Monthly Archive: November, 2019

H. Guillod, Chinook, and Alberni Indians

We learn some background on one of the original documentors of British Columbia Chinook Jargon, from an old British Protestant magazine.

Cryptic “cumtux” in a real rough Arizona newspaper

Your guess is as good as mine about this funny slug of out-of-place Chinook…

The Indians will have plenty of muck-a-muck for the winter

A century and a half later, I wish all my readers háyú mə́kʰmək for the coming year.

What do Mary’s little lamb and Chinuk Wawa have to do with each other?

This one gets pretty free-range…

1881: Remoter Sechelts don’t know Chinuk Wawa

For a community who embraced “Chinook Writing” and Chinook Jargon in the 1890s, the Sechelt Salish people of BC’s Sunshine Coast surprise us by their 1880s unfamiliarity with Jargon.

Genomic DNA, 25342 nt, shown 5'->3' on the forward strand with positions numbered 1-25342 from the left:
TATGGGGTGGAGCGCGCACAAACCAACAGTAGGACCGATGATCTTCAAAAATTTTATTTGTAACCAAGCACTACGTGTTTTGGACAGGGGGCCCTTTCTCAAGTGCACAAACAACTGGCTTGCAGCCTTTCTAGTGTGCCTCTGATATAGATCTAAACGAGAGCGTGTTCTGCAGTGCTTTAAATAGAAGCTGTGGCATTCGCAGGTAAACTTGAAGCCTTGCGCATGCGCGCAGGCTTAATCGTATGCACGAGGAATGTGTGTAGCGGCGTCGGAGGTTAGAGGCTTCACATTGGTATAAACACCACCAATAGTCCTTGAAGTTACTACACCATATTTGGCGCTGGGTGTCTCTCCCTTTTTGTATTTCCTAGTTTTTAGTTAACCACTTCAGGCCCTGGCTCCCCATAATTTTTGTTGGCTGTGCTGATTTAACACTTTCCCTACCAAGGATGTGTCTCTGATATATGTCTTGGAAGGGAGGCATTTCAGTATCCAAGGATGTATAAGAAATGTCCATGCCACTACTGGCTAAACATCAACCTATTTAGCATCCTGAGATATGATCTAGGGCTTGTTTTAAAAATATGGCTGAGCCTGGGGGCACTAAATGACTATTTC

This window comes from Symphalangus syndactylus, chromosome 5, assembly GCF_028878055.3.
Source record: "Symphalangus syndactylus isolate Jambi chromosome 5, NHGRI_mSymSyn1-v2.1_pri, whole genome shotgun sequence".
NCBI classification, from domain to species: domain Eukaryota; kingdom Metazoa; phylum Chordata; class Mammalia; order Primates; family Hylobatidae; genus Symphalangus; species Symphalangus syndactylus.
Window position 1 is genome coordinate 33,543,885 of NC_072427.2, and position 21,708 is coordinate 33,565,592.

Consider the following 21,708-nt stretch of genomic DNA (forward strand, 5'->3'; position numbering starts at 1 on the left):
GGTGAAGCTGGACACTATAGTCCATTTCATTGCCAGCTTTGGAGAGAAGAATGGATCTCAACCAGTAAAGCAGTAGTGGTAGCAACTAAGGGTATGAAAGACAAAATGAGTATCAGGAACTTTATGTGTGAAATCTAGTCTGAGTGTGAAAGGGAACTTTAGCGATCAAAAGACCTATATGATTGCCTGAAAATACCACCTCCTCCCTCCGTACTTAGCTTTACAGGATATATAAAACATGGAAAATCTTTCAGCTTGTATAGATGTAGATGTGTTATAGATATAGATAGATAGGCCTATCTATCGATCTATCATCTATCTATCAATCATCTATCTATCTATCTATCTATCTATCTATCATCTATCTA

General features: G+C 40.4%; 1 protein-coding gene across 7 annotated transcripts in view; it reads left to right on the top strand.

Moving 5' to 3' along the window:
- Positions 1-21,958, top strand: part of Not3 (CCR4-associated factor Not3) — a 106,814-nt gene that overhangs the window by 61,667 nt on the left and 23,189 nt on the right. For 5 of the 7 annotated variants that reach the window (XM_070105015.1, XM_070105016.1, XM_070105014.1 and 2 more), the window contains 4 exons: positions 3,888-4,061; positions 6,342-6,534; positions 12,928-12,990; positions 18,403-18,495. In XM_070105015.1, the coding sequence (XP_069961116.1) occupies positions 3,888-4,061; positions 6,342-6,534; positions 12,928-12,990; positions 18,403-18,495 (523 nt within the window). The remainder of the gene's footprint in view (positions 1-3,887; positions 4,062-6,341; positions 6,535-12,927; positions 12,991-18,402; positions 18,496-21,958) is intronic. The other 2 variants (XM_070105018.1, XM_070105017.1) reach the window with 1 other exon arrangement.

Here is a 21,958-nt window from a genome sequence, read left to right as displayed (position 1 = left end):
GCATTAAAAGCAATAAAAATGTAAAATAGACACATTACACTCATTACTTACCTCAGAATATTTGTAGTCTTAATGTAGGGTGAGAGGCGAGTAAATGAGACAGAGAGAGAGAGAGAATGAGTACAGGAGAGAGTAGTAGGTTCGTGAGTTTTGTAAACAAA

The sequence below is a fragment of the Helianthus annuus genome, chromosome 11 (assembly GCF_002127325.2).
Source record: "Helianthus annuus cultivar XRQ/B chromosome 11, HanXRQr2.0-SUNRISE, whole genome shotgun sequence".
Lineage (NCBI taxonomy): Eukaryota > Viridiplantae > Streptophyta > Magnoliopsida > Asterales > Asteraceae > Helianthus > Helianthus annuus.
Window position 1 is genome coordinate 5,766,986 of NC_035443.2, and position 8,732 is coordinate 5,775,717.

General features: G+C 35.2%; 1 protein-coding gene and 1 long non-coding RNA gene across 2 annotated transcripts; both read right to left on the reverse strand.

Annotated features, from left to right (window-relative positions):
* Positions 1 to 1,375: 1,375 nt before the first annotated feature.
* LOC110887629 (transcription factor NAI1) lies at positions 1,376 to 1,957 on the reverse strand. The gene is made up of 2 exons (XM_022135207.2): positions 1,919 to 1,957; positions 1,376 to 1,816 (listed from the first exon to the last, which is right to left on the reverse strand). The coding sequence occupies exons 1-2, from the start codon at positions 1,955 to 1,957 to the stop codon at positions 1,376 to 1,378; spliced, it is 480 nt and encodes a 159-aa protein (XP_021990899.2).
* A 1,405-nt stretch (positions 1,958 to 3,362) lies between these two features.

The Great Potlatch Era

A tiny history lesson:

“Builders by the Sea” by Bonnycastle Dale

The author, Ontario-born BC naturalist Henry William Johnstone Bonnycastle Dale (Waddingham) (1868-1936), has a double surname and a double publishing credit here…

Discovered: GAMINE is the etymology of lakamín ‘stew; gravy’

Among the delights of my years of Chinuk Wawa research is to just read and read … because there’s so much old data that’s never previously been analyzed.

“Kamloops Wawa” in The Stenographer magazine (Part 1)

When Kamloops Wawa was still new, many people far away were taking an interest in it…

1889: Siletz Athabaskan Chinuk Wawa myth awaits your translation

We’ve known at least one myth told in Chinook Jargon by a Siletz Reservation Indian to linguistic anthropologist Melville Jacobs (1902-1971)…